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Ideas for the Isa season: Fidelity Personal Investing on income investing

Written by: Maike Currie, associate investment director, Fidelity Personal Investing

After almost six years of rock-bottom interest rates, building an income-paying Isa portfolio may seem challenging. Thankfully, there are still some options out there that offer income-thirsty investors a decent return.

Equity income is a great investment style for long-term investors who like to sleep well at night. It seeks out high-quality businesses and benefits from the big contribution that re-invested dividends can make to long-term investment returns.

Fund managers in this space generally adopt one of three main approaches when it comes to equity income investing. Some focus on finding higher yielding stocks. A good example is the JOHCM UK Equity Income Fund, co-managed by Clive Beagles and James Lowen. The investment process dictates that this fund will only buy stocks that have higher yields than the FTSE All Share. The fund’s performance can be more volatile than peers but it has been impressive over the long term.

Other managers prefer to adopt what is called a ‘barbell approach’ – a twin-track model which looks for current income generation along with profit and future income growth. The third approach, adopted by managers like Michael Clark of the Fidelity MoneyBuilder Dividend Fund, invest in companies whose stock they judge to be good value, with a focus on sustainability of income.

This means Clark will steer clear of out-of-favour, ultra-cheap stocks, which usually come with a higher level of risk. He sees large, household name companies offering higher than average dividend yields, well supported by cash flow and underpinned by sound company finances. With economic growth continuing, Clark believes that dividend growth might be better than expected in 2015.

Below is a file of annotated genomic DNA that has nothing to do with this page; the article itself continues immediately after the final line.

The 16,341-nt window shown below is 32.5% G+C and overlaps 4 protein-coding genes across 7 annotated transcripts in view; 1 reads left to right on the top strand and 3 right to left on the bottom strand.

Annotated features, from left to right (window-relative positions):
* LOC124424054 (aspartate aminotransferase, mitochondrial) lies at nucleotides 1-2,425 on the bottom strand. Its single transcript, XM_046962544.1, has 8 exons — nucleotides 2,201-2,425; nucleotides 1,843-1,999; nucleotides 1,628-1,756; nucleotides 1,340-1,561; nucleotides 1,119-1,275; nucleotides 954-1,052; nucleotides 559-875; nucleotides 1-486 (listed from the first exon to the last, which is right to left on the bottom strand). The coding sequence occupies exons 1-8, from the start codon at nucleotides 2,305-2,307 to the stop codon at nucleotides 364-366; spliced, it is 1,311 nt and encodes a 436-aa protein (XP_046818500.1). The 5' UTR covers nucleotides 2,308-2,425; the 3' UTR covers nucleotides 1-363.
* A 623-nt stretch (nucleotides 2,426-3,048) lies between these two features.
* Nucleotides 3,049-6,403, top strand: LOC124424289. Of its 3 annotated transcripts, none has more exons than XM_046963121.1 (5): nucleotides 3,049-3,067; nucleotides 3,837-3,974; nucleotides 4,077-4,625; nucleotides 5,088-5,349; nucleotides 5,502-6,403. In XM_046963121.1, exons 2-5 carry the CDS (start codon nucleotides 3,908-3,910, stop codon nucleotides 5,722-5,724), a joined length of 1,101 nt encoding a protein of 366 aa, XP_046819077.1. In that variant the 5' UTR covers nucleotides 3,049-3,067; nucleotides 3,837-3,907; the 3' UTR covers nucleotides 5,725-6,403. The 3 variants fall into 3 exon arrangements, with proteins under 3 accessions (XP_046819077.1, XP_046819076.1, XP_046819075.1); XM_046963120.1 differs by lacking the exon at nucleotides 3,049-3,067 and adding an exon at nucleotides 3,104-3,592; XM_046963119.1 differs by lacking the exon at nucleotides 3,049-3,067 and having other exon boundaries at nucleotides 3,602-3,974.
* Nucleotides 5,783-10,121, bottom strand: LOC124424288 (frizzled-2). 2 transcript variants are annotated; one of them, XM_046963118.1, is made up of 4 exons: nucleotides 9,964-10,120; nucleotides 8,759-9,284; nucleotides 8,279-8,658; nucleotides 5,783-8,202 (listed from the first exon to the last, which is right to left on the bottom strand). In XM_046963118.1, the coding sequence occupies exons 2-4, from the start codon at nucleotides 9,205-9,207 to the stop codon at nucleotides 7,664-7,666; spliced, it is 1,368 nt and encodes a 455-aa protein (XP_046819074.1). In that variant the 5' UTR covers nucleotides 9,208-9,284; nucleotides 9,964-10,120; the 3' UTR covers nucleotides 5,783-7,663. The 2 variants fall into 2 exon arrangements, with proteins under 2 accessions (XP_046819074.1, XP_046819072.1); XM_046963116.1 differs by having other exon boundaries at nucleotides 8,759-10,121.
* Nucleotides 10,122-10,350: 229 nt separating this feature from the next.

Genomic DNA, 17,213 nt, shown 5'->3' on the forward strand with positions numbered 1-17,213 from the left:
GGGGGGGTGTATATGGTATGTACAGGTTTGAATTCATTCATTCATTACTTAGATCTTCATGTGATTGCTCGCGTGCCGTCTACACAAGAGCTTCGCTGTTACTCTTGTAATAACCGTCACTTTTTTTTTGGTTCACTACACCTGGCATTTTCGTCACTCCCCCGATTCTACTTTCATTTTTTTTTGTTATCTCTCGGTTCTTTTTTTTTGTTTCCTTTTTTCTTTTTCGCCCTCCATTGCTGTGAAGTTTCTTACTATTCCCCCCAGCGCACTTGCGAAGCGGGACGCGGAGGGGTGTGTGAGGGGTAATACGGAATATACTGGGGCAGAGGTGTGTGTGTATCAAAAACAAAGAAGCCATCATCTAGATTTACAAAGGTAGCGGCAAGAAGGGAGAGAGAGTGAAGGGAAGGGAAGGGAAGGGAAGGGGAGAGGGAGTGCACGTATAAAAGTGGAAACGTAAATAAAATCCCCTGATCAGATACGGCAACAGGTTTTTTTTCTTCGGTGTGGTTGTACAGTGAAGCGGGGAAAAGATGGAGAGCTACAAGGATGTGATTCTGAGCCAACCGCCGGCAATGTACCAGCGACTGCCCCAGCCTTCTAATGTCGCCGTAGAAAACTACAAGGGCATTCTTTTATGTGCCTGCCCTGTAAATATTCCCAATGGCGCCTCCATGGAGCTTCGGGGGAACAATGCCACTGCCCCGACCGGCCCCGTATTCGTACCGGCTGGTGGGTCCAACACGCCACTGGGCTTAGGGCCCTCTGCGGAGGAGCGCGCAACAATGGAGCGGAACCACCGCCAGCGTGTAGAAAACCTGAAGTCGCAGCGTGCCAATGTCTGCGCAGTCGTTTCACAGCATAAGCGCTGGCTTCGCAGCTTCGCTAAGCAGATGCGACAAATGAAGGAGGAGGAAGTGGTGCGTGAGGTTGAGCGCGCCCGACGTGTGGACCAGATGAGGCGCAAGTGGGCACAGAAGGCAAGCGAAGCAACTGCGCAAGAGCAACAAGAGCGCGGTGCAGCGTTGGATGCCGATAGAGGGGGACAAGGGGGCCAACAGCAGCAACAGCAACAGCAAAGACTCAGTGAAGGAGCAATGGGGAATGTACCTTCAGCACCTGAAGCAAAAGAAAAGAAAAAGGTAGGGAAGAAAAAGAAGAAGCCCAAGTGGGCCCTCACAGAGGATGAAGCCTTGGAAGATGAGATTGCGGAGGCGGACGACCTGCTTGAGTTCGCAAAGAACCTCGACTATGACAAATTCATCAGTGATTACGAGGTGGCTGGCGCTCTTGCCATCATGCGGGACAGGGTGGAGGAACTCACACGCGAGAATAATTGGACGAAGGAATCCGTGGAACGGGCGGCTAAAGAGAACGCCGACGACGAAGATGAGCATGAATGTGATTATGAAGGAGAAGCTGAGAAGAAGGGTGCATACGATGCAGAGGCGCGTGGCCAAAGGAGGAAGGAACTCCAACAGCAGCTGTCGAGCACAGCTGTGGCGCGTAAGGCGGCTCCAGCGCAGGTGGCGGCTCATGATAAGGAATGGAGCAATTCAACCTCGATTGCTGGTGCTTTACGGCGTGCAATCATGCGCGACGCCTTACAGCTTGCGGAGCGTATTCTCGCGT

With a stocks and shares Isa you can invest in a basket of income funds paying you a dividend either on a twice yearly, quarterly or monthly basis. You can then match these payments with the specific time periods when you need income.

The frequency of the dividend payment – and the date this income payment is scheduled for – can be a useful way to construct a plan to draw down income from your Isa, ensuring you receive a reliable and constant income stream throughout the year.

Always make sure you look under the bonnet of each fund you hold and familiarise yourself with the underlying companies. If you hold a few UK equity income funds, you should be looking to achieve diversification from each of the holdings. A high overlap of holdings may make you more exposed to a dividend cut.

It’s also worth researching fund managers that are not afraid to deviate from the large blue chip companies and seek opportunities elsewhere. A good example is James Henderson of the Henderson Income & Growth Fund.

Given the concentrated nature of UK dividends (the top five dividend payers account for around third of all dividends) there is also a strong argument for investing globally. Global income fund managers can cherry-pick the best investments from across the globe, and are not restricted to the opportunities (or lack thereof) in one region.

Tapping into these can help investors build a much more diversified and robust income-generating Isa. Examples of global income funds include the Fidelity Global Dividend Fund, Lazard Global Equity Income Fund, Newton Global Higher Income Fund and Sarasin Global Higher Dividend Fund.

Moreover, investing in equities should be a long term game and as none of us can say with any certainty which economies will deliver the best returns over time, investing in a fund with the broadest possible universe of income payers makes good investment sense.

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